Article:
The Turnbull Government has released the terms of reference for the Productivity Commission’s inquiry into the telecommunications Universal Service Obligation (USO), which will examine the role and relevance of these arrangements in an evolving market.
The USO has long existed as a regulated consumer safeguard providing access to standard telephone services and payphones on reasonable request to all Australians. This has supported social and economic participation, including in areas where those services might not otherwise be provided commercially.
With recent advances in technology and market structure changes, including the rollout of the National Broadband Network and the rising consumer uptake of broadband data services, demand for current USO services (standard voice services and payphones) has reduced and continues to decline.
The inquiry will examine Australia’s evolving telecommunications market to determine to what extent Government policies may be required to support universal access to a minimum level of retail telecommunications services; and if so, what the objectives, scope, cost, funding and reach of such interventions should be.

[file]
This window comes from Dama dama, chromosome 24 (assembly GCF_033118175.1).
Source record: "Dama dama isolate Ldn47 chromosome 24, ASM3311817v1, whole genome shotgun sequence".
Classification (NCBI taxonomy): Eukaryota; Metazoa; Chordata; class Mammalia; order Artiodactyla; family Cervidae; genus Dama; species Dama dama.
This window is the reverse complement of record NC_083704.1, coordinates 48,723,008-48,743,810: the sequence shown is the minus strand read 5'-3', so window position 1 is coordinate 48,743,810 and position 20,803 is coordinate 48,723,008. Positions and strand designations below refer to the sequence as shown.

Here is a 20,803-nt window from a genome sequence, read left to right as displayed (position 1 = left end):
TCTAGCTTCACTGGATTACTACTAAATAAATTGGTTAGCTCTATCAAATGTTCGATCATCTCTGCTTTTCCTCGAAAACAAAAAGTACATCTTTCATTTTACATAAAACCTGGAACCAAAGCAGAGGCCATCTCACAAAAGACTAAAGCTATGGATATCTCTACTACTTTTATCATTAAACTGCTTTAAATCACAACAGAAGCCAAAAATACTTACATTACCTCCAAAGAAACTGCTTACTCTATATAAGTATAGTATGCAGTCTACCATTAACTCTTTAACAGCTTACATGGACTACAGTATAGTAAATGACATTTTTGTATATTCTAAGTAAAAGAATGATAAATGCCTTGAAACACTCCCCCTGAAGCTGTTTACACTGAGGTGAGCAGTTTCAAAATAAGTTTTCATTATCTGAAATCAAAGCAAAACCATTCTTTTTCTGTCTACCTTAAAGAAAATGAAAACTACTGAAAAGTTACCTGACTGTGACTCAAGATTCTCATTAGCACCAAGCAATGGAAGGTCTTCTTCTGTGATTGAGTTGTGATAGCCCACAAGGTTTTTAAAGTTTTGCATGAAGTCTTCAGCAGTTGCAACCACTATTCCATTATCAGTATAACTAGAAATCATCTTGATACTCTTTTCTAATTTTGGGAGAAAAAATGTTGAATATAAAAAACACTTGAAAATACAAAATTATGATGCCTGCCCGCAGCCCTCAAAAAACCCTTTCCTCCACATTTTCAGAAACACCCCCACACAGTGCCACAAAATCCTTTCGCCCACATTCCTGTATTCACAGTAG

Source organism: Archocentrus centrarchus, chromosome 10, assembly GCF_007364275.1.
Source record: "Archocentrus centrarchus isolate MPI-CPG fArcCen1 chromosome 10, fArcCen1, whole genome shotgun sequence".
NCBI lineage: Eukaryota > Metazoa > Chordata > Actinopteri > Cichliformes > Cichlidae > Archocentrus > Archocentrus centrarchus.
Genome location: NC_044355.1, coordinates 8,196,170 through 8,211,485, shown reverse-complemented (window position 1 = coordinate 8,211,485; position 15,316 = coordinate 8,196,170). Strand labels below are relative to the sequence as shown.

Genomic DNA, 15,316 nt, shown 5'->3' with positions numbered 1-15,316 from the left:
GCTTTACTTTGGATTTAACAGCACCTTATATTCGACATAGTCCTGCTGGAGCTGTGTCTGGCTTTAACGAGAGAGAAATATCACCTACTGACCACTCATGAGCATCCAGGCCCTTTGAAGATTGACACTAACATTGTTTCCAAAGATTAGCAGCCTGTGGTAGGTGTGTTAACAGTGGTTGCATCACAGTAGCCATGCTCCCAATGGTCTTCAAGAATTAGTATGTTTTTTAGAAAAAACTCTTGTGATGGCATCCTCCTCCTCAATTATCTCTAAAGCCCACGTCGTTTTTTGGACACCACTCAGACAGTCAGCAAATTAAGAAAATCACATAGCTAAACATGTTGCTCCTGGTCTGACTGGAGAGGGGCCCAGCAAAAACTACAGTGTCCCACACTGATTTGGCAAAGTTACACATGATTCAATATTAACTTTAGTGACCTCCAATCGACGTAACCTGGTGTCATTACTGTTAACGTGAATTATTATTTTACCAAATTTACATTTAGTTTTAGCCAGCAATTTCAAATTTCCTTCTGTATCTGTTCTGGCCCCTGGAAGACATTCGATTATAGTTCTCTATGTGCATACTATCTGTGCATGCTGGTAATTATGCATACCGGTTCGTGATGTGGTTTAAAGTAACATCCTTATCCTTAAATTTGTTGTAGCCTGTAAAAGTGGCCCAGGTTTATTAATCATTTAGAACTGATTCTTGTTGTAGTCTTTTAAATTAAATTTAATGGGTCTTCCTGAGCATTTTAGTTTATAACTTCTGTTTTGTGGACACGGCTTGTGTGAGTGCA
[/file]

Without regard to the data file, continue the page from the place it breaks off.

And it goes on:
The inquiry was first flagged in the Government’s response to the 2015 Regional Telecommunications Review, which was tabled in Parliament in February 2016.
In conducting the inquiry, the Productivity Commission will consider the Review’s report and the Government’s response.
The Productivity Commission is due to report to Government within 12 months.
Public consultation will be undertaken as part of the inquiry, with information available on the Productivity Commission website.
View the terms of reference for the inquiry [PDF 311KB].